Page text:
Canadian Forest Service Publications

Prescribed burning of harvested boreal black spruce forests in eastern Canada: effect on understory vegetation. 2016. Faivre, N.; Boudreault, C.; Renard, S.; Fenton, N.J.; Gauthier, S.; Bergeron, Y. Canadian Journal of Forest Research 46:876-884.

Year: 2016

Issued by: Laurentian Forestry Centre

Catalog ID: 36798

Language: English

Availability: PDF (request by e-mail)

Available from the Journal's Web site.
DOI: 10.1139/cjfr-2015-0439

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Ecosystem-based management advocates that forestry disturbances should aim to emulate natural disturbances to mitigate the landscape level impact of forest management. This study compares the impact of clear-cuts followed by a prescribed burn (CCPB) with clear-cuts alone (CC) and current careful logging practices (CLAAG: careful logging around advanced growth) on understory composition within black spruce paludified forest stands at the plot, site and treatment levels using a functional type approach. Vascular and non-vascular taxa showed significant differences in composition at the plot level among treatments. We found that pioneer taxa occurred mainly in CCPB sites, while late successional taxa characterized CC sites. CLAAG sites had higher taxa richness than CCPB and CC sites and we found that CCPB treatments were most likely to promote vascular taxa compositions that are more similar to those observed after natural disturbances. Additionally, the relative abundance of Sphagnum spp., responsible for paludification, was significantly reduced in sites treated by prescribed burning. This study therefore presents results suggesting that prescribed burning might represent a sustainable alternative to current harvesting techniques in the Clay Belt of eastern Canada that could both help in preserving biodiversity (in terms of understory species assemblage) while maintaining or even enhancing forest productivity.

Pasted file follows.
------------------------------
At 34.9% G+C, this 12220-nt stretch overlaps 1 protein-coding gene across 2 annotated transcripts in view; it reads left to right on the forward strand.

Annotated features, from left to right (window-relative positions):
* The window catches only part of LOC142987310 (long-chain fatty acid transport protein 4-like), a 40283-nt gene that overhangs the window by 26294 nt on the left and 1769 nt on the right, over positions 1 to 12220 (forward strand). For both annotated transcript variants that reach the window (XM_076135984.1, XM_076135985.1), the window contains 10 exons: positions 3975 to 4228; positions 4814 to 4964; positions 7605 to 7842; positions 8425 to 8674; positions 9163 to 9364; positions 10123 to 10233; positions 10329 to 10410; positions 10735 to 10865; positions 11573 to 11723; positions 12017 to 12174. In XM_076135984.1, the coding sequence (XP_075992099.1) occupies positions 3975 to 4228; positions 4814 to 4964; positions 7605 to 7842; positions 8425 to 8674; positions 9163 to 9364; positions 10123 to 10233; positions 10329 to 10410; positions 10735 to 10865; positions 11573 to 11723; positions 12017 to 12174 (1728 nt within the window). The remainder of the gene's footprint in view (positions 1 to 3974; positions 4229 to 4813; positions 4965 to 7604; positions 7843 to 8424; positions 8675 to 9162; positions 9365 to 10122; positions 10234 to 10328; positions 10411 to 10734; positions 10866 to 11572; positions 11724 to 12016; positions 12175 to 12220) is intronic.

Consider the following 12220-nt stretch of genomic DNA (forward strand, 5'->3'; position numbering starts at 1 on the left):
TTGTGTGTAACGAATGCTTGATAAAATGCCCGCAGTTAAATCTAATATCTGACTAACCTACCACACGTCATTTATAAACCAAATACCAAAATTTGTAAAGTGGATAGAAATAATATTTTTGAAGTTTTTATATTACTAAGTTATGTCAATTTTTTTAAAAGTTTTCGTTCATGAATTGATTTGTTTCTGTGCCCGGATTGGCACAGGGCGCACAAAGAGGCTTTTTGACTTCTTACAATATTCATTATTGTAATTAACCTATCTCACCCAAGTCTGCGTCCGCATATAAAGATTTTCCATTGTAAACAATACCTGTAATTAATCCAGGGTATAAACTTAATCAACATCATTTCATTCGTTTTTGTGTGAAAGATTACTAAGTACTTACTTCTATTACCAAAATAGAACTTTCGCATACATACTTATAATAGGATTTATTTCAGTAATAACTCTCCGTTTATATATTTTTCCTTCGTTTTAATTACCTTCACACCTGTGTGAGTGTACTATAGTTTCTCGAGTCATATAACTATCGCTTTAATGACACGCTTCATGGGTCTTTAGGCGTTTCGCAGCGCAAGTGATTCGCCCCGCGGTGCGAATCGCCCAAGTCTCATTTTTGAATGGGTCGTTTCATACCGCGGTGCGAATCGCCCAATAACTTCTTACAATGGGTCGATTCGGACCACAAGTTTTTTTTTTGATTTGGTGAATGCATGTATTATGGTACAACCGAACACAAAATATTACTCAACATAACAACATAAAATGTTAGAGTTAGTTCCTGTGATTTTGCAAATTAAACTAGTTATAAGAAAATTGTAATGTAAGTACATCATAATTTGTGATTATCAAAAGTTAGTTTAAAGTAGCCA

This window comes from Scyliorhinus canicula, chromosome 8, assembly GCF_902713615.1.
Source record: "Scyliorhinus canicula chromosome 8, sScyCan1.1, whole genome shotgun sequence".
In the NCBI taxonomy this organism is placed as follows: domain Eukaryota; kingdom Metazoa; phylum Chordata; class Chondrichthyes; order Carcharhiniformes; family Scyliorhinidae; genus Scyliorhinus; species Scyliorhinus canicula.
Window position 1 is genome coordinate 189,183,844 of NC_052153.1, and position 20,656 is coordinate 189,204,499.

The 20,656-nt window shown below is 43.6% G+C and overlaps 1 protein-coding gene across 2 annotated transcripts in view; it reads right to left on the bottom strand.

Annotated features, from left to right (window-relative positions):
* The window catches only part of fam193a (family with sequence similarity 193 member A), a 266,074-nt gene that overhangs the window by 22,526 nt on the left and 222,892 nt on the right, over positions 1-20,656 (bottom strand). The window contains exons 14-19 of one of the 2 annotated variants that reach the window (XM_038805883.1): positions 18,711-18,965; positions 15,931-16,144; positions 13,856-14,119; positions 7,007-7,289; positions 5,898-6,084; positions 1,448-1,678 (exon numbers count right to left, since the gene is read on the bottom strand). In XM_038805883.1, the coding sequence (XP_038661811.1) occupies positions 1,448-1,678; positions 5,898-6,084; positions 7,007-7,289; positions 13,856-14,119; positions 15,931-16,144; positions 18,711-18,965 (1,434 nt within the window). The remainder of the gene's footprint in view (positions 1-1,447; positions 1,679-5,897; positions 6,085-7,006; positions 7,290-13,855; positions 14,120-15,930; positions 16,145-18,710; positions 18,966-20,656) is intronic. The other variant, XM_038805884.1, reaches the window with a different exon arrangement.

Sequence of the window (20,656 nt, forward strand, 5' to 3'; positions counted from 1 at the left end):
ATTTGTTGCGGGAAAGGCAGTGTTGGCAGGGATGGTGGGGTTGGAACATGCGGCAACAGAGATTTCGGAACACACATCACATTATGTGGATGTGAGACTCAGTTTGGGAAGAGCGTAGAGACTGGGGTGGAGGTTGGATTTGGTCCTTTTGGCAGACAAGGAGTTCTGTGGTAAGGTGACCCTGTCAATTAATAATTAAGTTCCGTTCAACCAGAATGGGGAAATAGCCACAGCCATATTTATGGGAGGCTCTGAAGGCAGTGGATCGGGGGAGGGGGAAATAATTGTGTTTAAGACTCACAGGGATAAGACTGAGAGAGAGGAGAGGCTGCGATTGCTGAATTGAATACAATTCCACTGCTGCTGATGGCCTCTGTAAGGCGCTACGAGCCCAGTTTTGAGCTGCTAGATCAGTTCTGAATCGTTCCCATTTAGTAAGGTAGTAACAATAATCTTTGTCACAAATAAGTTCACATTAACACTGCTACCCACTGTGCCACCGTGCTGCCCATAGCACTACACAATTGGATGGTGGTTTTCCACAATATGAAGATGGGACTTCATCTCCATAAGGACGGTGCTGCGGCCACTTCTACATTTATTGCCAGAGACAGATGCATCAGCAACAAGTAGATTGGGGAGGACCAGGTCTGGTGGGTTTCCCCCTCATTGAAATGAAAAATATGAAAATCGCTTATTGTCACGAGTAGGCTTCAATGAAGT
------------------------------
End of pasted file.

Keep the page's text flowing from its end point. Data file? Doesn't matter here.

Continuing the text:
Plain Language Summary

The results of this study suggest that clear-cutting followed by prescribed burning is a sustainable alternative to current silvicultural practices in stands that are prone to paludification. This treatment makes it possible to preserve the biodiversity of understory vegetation and to maintain, or even increase, productivity in these stands.

Paludification is a natural process by which the layer of soil organic matter continuously thickens. Among other repercussions, tree growth is progressively reduced as this layer of organic matter grows.